Wow. THIS is Wanna One’s concept. I would never in a million years have expected a rookie project group to go melancholy so early in their run (this is only their second comeback!), especially since the upbeat concept of debut tracks “Energetic” and “Burn It Up” was so commercially successful. And yet, Wanna One are back with a ballad as a title track. And it’s incredible. I mean, it’s so good. Title track “Beautiful” and the rest of the repackage album, “1-1=0 (Nothing Without You),” land perfectly at the intersection of discerning pop simplicity, sophisticated attention to detail, and superb performance. It’s a dream combo that you don’t see often, because these days, everyone in K-pop wants to stay on top of trends or produce something with shock value. “Beautiful” takes the focus off of style and makes it about the music. I don’t know that I can express how refreshing that is.
I spent the last few weeks catching up on season 2 of Produce 101 to find out more about Wanna One’s musical identity, and this comeback made me very glad I did. The concept is plot-centered, conveying a story through a cinematic, eight-minute-long music video as well as a separate prologue film. Broken dreams, broken arms, and a broken relationship between brothers are only a few of the heart-rending elements of this music video, whose goal is not to present the song so much as to draw the viewer into the unfolding concept. So when I first watched “Beautiful,” the song didn’t hit me, although I was listening as closely as I could. It essentially serves as background music to the movie, obscured almost for the duration by voices speaking and ambient noise. You just can’t hear the track very well.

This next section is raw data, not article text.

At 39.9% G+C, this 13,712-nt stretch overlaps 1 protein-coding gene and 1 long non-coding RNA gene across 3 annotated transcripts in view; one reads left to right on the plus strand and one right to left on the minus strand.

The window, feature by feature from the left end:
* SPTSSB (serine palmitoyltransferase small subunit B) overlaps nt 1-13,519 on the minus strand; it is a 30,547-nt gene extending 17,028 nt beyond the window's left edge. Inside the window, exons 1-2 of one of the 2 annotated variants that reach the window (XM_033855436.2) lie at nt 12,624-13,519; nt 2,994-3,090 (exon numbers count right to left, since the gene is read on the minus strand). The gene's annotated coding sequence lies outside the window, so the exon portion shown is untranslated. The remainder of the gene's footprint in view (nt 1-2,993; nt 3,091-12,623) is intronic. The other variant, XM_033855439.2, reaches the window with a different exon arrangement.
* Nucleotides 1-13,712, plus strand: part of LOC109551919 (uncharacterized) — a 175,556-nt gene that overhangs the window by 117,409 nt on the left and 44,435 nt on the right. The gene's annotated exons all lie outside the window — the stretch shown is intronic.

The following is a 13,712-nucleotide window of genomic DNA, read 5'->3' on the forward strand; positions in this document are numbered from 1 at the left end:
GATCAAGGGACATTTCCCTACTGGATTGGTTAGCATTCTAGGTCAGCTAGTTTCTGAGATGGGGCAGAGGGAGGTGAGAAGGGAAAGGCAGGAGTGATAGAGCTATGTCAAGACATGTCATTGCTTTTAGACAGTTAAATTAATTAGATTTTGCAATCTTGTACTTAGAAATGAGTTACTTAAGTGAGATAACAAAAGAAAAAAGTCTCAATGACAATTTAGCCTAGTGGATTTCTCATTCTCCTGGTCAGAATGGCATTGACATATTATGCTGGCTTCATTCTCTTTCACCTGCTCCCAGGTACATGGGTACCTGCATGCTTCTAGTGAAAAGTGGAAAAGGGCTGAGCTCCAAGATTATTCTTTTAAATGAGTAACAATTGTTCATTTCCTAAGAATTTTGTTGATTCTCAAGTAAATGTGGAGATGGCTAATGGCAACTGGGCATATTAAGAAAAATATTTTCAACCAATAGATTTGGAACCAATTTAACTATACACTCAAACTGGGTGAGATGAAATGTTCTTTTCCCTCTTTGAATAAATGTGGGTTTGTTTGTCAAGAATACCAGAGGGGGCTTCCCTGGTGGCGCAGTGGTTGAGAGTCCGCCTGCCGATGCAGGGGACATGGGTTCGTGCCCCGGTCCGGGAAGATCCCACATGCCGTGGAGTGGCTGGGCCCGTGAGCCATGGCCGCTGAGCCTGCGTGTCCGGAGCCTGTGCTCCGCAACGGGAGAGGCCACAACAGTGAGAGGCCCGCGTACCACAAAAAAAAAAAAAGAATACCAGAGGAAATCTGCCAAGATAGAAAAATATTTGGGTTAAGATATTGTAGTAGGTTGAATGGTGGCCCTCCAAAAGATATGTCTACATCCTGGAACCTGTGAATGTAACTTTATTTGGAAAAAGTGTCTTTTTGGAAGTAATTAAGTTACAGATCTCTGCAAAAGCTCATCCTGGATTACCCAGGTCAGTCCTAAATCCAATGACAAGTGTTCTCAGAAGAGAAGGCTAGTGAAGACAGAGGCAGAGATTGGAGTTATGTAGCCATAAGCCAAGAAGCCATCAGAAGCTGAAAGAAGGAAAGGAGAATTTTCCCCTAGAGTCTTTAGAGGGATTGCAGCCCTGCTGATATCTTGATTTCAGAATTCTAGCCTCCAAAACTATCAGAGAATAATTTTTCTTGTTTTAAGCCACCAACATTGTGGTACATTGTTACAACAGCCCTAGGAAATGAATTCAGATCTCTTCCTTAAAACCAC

So after watching the MV, I sat back and thought, “Well, the song was…decent?” I had no idea that over the next few hours, I was about to fall hard for “Beautiful” and the rest of the repack. If you haven’t yet listened to the official audio, I can’t recommend enough that you do. The composition of “Beautiful” is wistful and yearning instead of saccharine, which takes the song itself a long way, providing sincerity where it might otherwise have fallen into sentimentality. Too often, ballads follow an unobtrusive and unremarkable tune for the sake of setting a gentle mood. But “Beautiful” has an assertive melody whose every note demands to be heard and noticed. It’s not fluid, but arresting, making each phrase feel like a full stop. The effect of this is hugely dramatic but never melodramatic, because it is derived from the music itself rather than from overperformance or cheesy production. And it’s not just the melody, but other high-tension dynamic moments that pack so much emotion into this composition—for example, the sudden hush after the buildup to the chorus, where a single measure’s worth of low vocals delays the chorus. Even this particular moment changes subtly across repetitions: the first time, member Daniel’s vocal is muted and distant; during the second chorus, the radio-static effect is removed and we unexpectedly hear Jihoon’s voice close and clear. The increasing vulnerability in these moments gives dimension to the song’s potent atmosphere.